In each monthly installment of Bender, Caroline Ferguson will explore the social, cultural, and historical context of a single cocktail or boozy beverage. From settling which country lays claim to Pisco to exploring the Carthusian Monks’ chartreuse caves, Caroline will try to track down all the places your drink has been before it gets in your glass—always ending with a recipe of her own creation. Pull up a chair and a glass.
It turns out that, like many things that white people like, gin and tonics are a byproduct of European colonialism. Starting in South America, the Quechua people of Peru and Bolivia have long valued quinine, a naturally-occurring alkaloid derived from cinchona bark, for its fever-reducing properties. But, it wasn’t until the Jesuits arrived in the mid-1600s that a second crucial property of the compound was discovered: quinine was surprisingly effective at treating malaria, which had made its way to the Americas a century before thanks to European settlers and slaves from Africa.
It wasn’t until 200 years later, though, that quinine was isolated from cinchona bark. The first tonic waters contained large amounts of quinine, some water and sugar, and little else. Though Schweppes sold carbonated and bottled tonic water by the 1870s, bitter tonics still served as the primary prophylaxis against malarial infection through the mid-20th century, with the Dutch maintaining majority control over the cinchona trade for much of its history. In fact, it’s been posited that this malaria treatment contributed to European colonialism and global dominance, particularly over malaria-prone regions in Southeast Asia, Africa, and the Americas. 
Incidentally, around the same time that malaria arrived in the Americas, gin was first being created halfway around the world. Most reports attribute the development of gin to the Dutch alchemist Sylvius de Bouve, who sought to create a medicine derived from juniper berries  (the attribution, though, is a loose one—the records here are foggy, as can be expected when the mystery figure in question spent his days sampling 100-proof, pine-scented hooch). During the Thirty Years’ War, gin eventually made its way over to England. It became hugely popular in the early 1700s following a Glorious Revolution–mandated end to the royal monopoly on alcohol production.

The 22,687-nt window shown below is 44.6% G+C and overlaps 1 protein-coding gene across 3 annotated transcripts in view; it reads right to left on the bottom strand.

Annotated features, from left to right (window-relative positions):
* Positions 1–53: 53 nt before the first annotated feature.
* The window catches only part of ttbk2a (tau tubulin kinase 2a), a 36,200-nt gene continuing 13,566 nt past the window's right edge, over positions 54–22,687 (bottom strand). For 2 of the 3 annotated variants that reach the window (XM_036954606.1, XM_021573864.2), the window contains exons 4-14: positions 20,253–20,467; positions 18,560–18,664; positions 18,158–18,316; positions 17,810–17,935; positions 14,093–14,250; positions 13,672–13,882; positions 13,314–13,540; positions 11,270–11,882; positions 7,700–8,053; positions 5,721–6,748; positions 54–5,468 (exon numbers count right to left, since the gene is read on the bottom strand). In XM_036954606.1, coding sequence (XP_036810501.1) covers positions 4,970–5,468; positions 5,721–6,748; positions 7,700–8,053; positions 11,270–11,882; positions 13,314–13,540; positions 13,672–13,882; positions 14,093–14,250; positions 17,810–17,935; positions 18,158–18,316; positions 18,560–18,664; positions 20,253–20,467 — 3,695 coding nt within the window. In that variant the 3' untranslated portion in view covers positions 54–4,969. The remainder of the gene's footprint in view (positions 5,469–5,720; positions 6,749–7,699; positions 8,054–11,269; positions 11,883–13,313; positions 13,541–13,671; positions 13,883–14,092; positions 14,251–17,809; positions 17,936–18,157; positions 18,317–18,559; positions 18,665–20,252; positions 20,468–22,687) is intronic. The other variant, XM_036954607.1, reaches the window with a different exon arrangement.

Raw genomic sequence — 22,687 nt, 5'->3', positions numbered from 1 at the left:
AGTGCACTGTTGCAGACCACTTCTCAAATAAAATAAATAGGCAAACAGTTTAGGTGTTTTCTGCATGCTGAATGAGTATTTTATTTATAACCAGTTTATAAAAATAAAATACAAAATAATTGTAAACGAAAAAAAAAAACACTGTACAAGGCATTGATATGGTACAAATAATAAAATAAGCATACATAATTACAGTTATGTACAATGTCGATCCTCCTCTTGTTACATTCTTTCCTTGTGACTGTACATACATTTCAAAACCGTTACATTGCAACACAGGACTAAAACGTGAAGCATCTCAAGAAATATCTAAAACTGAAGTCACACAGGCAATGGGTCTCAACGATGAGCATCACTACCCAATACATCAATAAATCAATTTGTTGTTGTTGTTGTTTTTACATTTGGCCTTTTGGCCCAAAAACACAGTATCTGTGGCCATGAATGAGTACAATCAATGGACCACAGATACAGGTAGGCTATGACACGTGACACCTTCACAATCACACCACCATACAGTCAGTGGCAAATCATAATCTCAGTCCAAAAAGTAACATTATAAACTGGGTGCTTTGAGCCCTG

With a tasty, pungent liquor exploding in popularity on the home front, an unpalatably bitter malaria cure on the rise, and a proliferation of malaria-vulnerable British officers stationed in India, it was only a matter of time before some mixology occurred. British colonists started mixing their doses of tonic with even larger doses of gin, and the G&T was born. As more and more British colonists moved to India, the drink spread like wildfire.
Nowadays, the medicinal bitterness of tonic water has lessened considerably, though small amounts of quinine still lend a pleasant metallic note to this classic cocktail (and make it glow under a black light—seriously). Many widely-available tonic waters now contain high fructose corn syrup to sweeten things up, though artisan and homemade tonics have gained some traction thanks to the craft cocktail movement.
Speaking of said movement, I’m sorry to say that the humble G&T seems to have been left in the dust. More often than not it’s maligned as a boring and uninspired choice, best left to power lunching baby boomers and polo-donning dudebros.
As for me, I was introduced to G&Ts by my dad when I was naught but a baby boozehound, still wet behind the ears and eager to learn (and, in the interest of full disclosure, a few years shy of legal). True to fifty-something-Manhattanite-white-dude form, G&Ts have been my dad’s drink of choice as long as I can remember, and I’d long coveted the lovely Bombay Sapphire bottle that sat, perpetually present and wholly unattainable, on a top shelf in our pantry.
“The thing that I like about gin and tonics,” my dad told me, giving my drink a parting squeeze of lime, “is that a well-mixed one pretty much just tastes like a Sprite.”
I took a sip. I could see what he was getting at with the comparison, but that wasn’t what drew me in.
“This kind of tastes like a Christmas tree,” I told him. “But in a good way, somehow.”
The juniper smacked me in the face – probably due to a heavy pour on his part – followed by a steady undercurrent of minerals, metallics, and something a bit medicinal. I was intrigued. His favorite drink had become one of mine.
Made well, with quality ingredients, the G&T is far from uninspired. If you’re still unconvinced, give this appropriately FLESH-y variation a try—it makes the most of the late August apricot crop, with hints of a softly floral honey rounding out the drink’s sharper edges.
Apricot Honey Gin and Tonic
For apricot honey puree:
2 apricots, chopped
2 tsp. wildflower honey
Juice of ½ lime
1 TBSP. Grand Marnier (optional)
Combine all ingredients in a small saucepan over medium-high heat. Cook, stirring, for a few minutes until apricots soften. Transfer to blender and blend on high speed until a puréed consistency is achieved. Strain through a fine-mesh strainer to remove pulp. It may help to stir and press the mixture with a spoon to help the process along. Refrigerate, covered, until ready to use. Makes enough purée for approximately four cocktails.
For each cocktail:
1 TBSP. apricot honey purée, or more or less to taste
2 oz. gin
4 oz. tonic, ideally high fructose corn syrup–free*, chilled well
Lime slices for garnish
Pour purée into glass. Add gin and stir until a smooth consistency is reached. Add tonic and ice (if desired) and mix. Garnish with a lime slice.
*I specify not to be a jerk, but because the honey adds plenty of sweetness. Look for Q Tonic.
 Science and Colonial Expansion, Lucille H. Brockway (Yale University Press, 2002)
 The Book of Gin, Richard Barnett (Grove Press, 2012)